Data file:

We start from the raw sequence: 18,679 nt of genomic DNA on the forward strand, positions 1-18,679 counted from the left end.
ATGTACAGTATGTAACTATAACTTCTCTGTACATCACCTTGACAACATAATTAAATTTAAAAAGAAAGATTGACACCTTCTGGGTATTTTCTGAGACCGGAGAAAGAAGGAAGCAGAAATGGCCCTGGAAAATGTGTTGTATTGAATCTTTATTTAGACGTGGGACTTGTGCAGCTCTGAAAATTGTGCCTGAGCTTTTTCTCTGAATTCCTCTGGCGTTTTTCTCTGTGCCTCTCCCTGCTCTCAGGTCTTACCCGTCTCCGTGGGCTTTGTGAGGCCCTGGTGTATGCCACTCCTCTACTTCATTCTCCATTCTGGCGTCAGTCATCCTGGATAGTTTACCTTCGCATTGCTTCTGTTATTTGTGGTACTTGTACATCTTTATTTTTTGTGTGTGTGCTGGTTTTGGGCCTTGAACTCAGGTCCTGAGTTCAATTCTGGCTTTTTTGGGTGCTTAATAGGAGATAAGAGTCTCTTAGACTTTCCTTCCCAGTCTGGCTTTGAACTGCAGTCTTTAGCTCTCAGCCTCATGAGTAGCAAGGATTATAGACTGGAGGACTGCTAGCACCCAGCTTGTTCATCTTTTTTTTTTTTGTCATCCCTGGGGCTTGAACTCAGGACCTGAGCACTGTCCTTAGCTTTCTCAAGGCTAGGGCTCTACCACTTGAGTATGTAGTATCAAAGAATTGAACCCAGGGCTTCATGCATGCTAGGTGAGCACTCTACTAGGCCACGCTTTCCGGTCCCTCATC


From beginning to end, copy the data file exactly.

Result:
We start from the raw sequence: 18,679 nt of genomic DNA on the forward strand, positions 1-18,679 counted from the left end.
ATGTACAGTATGTAACTATAACTTCTCTGTACATCACCTTGACAACATAATTAAATTTAAAAAGAAAGATTGACACCTTCTGGGTATTTTCTGAGACCGGAGAAAGAAGGAAGCAGAAATGGCCCTGGAAAATGTGTTGTATTGAATCTTTATTTAGACGTGGGACTTGTGCAGCTCTGAAAATTGTGCCTGAGCTTTTTCTCTGAATTCCTCTGGCGTTTTTCTCTGTGCCTCTCCCTGCTCTCAGGTCTTACCCGTCTCCGTGGGCTTTGTGAGGCCCTGGTGTATGCCACTCCTCTACTTCATTCTCCATTCTGGCGTCAGTCATCCTGGATAGTTTACCTTCGCATTGCTTCTGTTATTTGTGGTACTTGTACATCTTTATTTTTTGTGTGTGTGCTGGTTTTGGGCCTTGAACTCAGGTCCTGAGTTCAATTCTGGCTTTTTTGGGTGCTTAATAGGAGATAAGAGTCTCTTAGACTTTCCTTCCCAGTCTGGCTTTGAACTGCAGTCTTTAGCTCTCAGCCTCATGAGTAGCAAGGATTATAGACTGGAGGACTGCTAGCACCCAGCTTGTTCATCTTTTTTTTTTTTGTCATCCCTGGGGCTTGAACTCAGGACCTGAGCACTGTCCTTAGCTTTCTCAAGGCTAGGGCTCTACCACTTGAGTATGTAGTATCAAAGAATTGAACCCAGGGCTTCATGCATGCTAGGTGAGCACTCTACTAGGCCACGCTTTCCGGTCCCTCATC